Residents urged to stop putting batteries in bins

Wirral residents are being urged to stop putting batteries in their bins, as they can cause fires and pollute the environment.

Batteries can contain hazardous materials, such as mercury, lead and cadmium which, if they are not disposed of correctly, can cause fires in waste collection vehicles, household bins and at Recycling Centres.

Material Focus research has identified that over 700 fires in bin lorries and tip sites are caused by batteries that haven’t been removed from electricals.  

Lesley Worswick, Chief Executive of MRWA, said, “Batteries are a hazard to our workers, our community and our environment. If batteries, or electricals containing batteries, end up inside bins or waste collection lorries with other materials then they are crushed in the waste and recycling process.

“This increases the chances that they could be punctured and self-combust, setting fire to dry and flammable waste and household recycling around them.

“We urge residents to please stop putting batteries in their waste and recycling bins, bags or boxes, and instead dispose of them safely. Remove batteries from electricals if you can and recycle the batteries and electricals separately. If you can’t remove the batteries then always recycle your electricals separately.”

There are 16 Household Waste Recycling Centres throughout the region that accept batteries. Residents can also find dedicated drop-off locations for battery disposal at many shops and supermarkets. 

To find your nearest recycling point residents can use the Recycle Your Electricals postcode locator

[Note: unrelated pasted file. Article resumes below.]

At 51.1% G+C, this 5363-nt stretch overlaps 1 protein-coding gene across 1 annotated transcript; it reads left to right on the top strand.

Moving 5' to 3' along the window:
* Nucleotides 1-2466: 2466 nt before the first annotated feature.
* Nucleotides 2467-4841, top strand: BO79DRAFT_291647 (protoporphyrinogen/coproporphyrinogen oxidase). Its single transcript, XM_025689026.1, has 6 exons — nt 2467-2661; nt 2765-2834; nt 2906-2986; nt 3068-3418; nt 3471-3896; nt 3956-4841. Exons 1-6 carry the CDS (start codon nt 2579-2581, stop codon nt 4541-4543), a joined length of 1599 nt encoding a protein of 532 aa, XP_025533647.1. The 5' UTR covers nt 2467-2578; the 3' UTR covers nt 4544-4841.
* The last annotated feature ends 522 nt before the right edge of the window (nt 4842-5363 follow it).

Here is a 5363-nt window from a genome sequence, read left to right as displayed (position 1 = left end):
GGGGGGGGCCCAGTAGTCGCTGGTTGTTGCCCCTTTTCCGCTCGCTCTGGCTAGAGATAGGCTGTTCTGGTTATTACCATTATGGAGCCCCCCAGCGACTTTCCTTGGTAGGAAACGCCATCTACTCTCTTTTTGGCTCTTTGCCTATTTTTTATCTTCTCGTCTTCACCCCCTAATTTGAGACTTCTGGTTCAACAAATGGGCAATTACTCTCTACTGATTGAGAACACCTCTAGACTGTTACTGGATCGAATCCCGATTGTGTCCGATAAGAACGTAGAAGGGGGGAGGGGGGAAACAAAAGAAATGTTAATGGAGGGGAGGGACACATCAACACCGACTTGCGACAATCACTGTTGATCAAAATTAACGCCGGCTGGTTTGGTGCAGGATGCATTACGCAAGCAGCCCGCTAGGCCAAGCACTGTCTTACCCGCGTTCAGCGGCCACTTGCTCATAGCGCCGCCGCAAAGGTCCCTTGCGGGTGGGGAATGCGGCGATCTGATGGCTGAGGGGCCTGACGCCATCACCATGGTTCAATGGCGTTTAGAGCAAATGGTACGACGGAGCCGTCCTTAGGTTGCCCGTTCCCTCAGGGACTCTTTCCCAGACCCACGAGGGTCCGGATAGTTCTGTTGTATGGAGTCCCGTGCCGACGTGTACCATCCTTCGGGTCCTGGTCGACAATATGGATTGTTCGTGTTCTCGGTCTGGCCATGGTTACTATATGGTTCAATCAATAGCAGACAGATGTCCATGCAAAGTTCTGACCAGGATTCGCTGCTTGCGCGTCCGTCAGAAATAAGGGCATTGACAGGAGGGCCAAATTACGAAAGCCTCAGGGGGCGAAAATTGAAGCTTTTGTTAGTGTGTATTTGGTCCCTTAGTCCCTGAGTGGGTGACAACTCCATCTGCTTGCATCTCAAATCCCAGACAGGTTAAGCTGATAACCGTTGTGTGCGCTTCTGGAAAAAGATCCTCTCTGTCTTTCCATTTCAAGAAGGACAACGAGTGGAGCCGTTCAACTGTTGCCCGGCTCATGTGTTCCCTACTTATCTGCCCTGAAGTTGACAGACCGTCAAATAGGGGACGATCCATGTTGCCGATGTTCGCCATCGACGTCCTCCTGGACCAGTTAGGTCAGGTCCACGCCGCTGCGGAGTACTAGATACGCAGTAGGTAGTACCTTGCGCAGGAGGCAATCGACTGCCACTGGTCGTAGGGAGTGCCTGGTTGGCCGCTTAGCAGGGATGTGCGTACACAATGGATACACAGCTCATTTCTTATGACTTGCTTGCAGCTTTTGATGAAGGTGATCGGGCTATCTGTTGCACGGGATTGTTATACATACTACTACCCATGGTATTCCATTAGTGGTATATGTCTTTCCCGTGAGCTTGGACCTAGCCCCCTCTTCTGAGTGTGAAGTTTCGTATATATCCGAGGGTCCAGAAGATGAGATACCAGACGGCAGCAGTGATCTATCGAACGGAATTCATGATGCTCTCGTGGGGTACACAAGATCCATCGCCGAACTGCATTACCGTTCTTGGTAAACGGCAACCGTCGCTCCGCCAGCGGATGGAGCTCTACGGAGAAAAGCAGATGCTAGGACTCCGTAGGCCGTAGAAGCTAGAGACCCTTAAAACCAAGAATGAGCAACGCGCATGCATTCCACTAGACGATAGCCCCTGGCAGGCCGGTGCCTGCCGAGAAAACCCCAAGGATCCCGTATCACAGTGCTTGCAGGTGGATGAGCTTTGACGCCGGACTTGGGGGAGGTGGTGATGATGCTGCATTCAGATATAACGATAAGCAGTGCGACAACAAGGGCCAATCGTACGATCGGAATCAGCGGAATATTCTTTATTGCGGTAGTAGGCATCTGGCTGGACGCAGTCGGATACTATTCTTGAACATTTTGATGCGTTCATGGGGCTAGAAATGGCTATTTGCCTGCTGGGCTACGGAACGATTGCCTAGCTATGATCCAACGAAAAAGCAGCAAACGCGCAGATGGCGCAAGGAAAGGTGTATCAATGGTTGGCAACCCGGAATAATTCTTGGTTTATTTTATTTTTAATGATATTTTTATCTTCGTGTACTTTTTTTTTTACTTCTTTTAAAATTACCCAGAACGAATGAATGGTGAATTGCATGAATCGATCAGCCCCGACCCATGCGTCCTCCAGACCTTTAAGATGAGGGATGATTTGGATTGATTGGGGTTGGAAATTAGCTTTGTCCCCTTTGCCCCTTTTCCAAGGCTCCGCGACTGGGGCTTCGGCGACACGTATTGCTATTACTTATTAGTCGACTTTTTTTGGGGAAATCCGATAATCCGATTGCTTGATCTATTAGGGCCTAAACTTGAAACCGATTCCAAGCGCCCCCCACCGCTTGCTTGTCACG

According to research by Material Focus, at least 25% of the UK public admit to binning batteries and 45% of householders are unaware of the fire risk if they don’t safely dispose of batteries hidden inside electricals.

All batteries should be recycled separately, never thrown away. Where possible, batteries should be removed from electrical products before recycling. If unable to remove the battery, recycle it together with old electricals.

John O’Boyle, Group Manager at Merseyside Fire and Rescue Service (MFRS), said, “Lithium-Ion batteries are common in everyday devices and are very safe. However, if they are mechanically damaged, over-charged, incorrectly charged, wet, short-circuited, or faulty they can go into “thermal runaway” and give off a toxic vapour cloud/cause fire with the potential to cause serious harm.

“It is vital to dispose of batteries safely and appropriately at a designated location, such as in shops and supermarkets or at one of the 16 Household Waste Recycling Centres across the region.”

Across Merseyside there has been an increase in accidental fires attributed to these types of items and Merseyside Fire and Rescue ask you to follow the advice given by the MRWA and MFRS. Batteries are used safely by most people every day but should still be disposed of in a safe manner.

Lesley Worswick continued, “It’s easy to do the right thing. Please don’t throw them in your bin. Just take your batteries to a Recycling Centre or to a supermarket the next time you’re doing a shop. You’ll be helping to keep our community safer.”

Image: MRWA

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